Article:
LT: When I sit down to write, I usually take time (lately, an hour or more) to quiet my brain and arrive at a kernel from which to begin a poem. The kernel is often a mundane moment or outing. Then I write, by hand, in an unlined notebook. The writing itself takes less time. After that, I type it up, adjusting line breaks where needed to what feels like the right line length. Sometimes during the transfer I will change a couple of words.

AG: On your website it shows you have two forthcoming poems called, “Turnout, Highway 200” and “Hoverfly.” What can you share about these?
LT: I like to think these both also touch on my effort to reconcile being an animal that has happened to evolve some different traits from other species, and also being beholden to the built world in almost all aspects of my daily life. “Hoverfly” is about taking a walk as I was preparing to move apartments and observing the insect lift off from a flowerhead. Also in there is Beryl Markham, the first person to fly solo and non-stop west across the Atlantic, and her gliding over the ocean toward Nova Scotia after her plane’s engine died, suspended in uncertainty. (She crash-landed and was okay.)

“Turnout, Highway 200” is about a few minutes spent with my partner and our daughter on one of those scenic pullouts here in Western Montana. We had meant to go for a proper hike in an archetypal wilderness, but this ended up being our outing. We were by the side of the two-lane highway, and on the other side of us was the Blackfoot River and huge mountain peaks. Since I always feel like an interloper, the in-between space of this turnout felt like home for me, for the few minutes we were there.

AG: What is the most important piece of advice you have received as a writer?
LT: That’s a tough question! Sometimes I feel like I can make anything into writing advice, for better or worse. My partner Brendan, who’s a writer, has often urged me not to revise too much, and this has been really useful advice. I know a lot of people find extensive revision to be an essential part of writing, but that’s not the case for me. Usually, I find it best for myself and my writing to abandon a poem that isn’t good rather than try to make it good. I write poetry because it’s fun and exciting and teaches me things about myself. In dedication to this fun, excitement, and discovery, I choose to write a new poem rather than try to revise a mediocre old one.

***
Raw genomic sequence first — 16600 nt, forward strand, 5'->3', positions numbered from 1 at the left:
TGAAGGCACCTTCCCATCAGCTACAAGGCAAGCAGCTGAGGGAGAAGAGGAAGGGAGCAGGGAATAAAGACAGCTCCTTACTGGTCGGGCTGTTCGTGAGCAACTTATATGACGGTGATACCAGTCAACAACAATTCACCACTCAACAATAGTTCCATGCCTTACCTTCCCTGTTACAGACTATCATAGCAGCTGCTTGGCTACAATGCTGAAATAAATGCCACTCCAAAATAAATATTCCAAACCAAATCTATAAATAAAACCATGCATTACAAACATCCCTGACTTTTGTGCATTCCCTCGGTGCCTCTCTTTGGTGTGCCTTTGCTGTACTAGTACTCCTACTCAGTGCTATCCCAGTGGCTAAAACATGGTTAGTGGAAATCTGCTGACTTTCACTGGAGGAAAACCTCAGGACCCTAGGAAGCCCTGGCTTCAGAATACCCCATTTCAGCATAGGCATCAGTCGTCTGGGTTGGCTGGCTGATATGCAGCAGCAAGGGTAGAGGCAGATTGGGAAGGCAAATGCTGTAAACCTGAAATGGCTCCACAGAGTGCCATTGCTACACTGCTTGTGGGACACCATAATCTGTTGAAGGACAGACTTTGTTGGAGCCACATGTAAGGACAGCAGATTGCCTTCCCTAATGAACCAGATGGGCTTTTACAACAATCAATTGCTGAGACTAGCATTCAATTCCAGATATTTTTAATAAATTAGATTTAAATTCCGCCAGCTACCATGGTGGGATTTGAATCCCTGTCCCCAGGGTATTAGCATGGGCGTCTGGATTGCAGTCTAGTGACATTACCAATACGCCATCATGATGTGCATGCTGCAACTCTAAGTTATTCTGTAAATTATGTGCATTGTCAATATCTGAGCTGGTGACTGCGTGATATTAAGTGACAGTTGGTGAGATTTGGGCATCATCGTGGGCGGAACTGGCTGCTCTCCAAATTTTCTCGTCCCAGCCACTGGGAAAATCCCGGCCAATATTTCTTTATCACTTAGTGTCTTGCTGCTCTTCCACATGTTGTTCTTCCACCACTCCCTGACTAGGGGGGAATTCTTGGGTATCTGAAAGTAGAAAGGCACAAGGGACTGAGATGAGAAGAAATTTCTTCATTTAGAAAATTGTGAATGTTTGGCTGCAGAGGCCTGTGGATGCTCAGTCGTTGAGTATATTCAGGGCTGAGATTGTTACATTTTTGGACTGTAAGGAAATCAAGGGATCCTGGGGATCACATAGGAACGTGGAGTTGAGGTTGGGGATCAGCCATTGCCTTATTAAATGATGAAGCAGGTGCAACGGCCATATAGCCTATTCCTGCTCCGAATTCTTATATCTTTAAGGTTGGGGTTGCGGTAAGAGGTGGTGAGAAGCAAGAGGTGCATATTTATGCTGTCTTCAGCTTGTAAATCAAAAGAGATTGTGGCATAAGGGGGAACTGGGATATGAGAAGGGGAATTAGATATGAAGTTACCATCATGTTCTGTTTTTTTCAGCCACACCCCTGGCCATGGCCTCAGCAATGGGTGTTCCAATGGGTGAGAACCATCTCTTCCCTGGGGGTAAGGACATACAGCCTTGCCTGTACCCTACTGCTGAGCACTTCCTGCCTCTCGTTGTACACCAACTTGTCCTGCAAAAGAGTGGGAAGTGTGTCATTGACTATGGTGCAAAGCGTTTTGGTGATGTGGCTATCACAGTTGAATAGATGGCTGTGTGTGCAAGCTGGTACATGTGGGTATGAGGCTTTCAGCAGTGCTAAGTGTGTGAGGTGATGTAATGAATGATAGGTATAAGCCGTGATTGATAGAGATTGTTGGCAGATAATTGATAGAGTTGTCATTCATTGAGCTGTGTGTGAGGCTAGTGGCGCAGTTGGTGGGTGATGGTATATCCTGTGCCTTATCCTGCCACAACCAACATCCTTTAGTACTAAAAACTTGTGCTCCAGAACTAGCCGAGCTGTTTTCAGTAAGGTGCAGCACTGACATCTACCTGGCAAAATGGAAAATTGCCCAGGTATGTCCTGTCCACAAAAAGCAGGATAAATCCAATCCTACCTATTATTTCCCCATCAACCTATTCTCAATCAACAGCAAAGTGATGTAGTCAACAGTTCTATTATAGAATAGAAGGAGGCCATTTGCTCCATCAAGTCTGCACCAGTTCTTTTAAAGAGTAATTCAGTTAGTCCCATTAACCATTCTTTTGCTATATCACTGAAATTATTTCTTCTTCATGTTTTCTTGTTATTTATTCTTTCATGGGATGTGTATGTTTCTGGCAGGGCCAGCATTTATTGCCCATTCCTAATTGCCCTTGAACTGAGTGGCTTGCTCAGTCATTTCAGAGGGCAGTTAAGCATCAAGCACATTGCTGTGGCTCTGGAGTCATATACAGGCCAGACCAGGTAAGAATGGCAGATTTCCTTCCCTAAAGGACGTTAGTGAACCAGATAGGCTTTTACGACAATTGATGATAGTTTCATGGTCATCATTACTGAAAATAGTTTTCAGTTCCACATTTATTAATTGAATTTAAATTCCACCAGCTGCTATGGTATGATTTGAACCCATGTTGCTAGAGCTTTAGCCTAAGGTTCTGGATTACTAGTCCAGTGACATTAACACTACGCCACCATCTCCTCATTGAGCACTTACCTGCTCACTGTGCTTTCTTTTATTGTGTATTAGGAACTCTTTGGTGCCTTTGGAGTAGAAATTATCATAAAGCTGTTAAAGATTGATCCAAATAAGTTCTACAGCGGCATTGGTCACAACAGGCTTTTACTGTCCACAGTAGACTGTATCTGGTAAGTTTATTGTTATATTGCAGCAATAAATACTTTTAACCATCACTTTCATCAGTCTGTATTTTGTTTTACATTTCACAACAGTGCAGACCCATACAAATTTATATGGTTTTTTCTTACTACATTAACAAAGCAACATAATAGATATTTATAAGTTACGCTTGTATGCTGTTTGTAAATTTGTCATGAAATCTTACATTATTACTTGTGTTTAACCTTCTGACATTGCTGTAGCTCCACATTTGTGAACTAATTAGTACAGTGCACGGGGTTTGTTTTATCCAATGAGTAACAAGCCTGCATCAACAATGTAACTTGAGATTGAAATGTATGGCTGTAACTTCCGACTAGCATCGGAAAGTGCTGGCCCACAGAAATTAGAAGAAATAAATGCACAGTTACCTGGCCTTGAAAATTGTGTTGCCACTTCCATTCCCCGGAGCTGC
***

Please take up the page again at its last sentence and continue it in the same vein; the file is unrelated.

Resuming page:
AG: What are your current poetic influences?
LT: Lately, I’ve been inspired by Donna Stonecipher and Ed Roberson. They have mastered certain things I’m working on in my writing. As I read their poems, the words travel along my tendons; I feel their writing in my muscles, and I become more dimensional and feel my physical being as part of the physical world, and this is a joy. In The Cosmopolitan, Stonecipher shifts scales and locations so deftly, and writes about cities as if they were intimacy deployed or deferred; in her poems, the built world is as tangibly organic as a heliotrope. And Roberson’s syntax is always like oxygen; I think maybe my breathing actually changes when I read it, as his writing makes me feel euphoric. His poem “Prairie with Road” from MPH is one of my favorites.

AG: What does your writing space look like?
LT: My writing space right now is a slightly uncomfortable armchair in one room of our apartment. We call the room the office. The chair is beside a window with a view into a maple tree’s canopy and our apartment parking lot. I do not like to write poems at a desk or table, and I need to have a view to outside. I always write during the day; I don’t think I’ve ever written a good poem at night.

Ashley Goodwin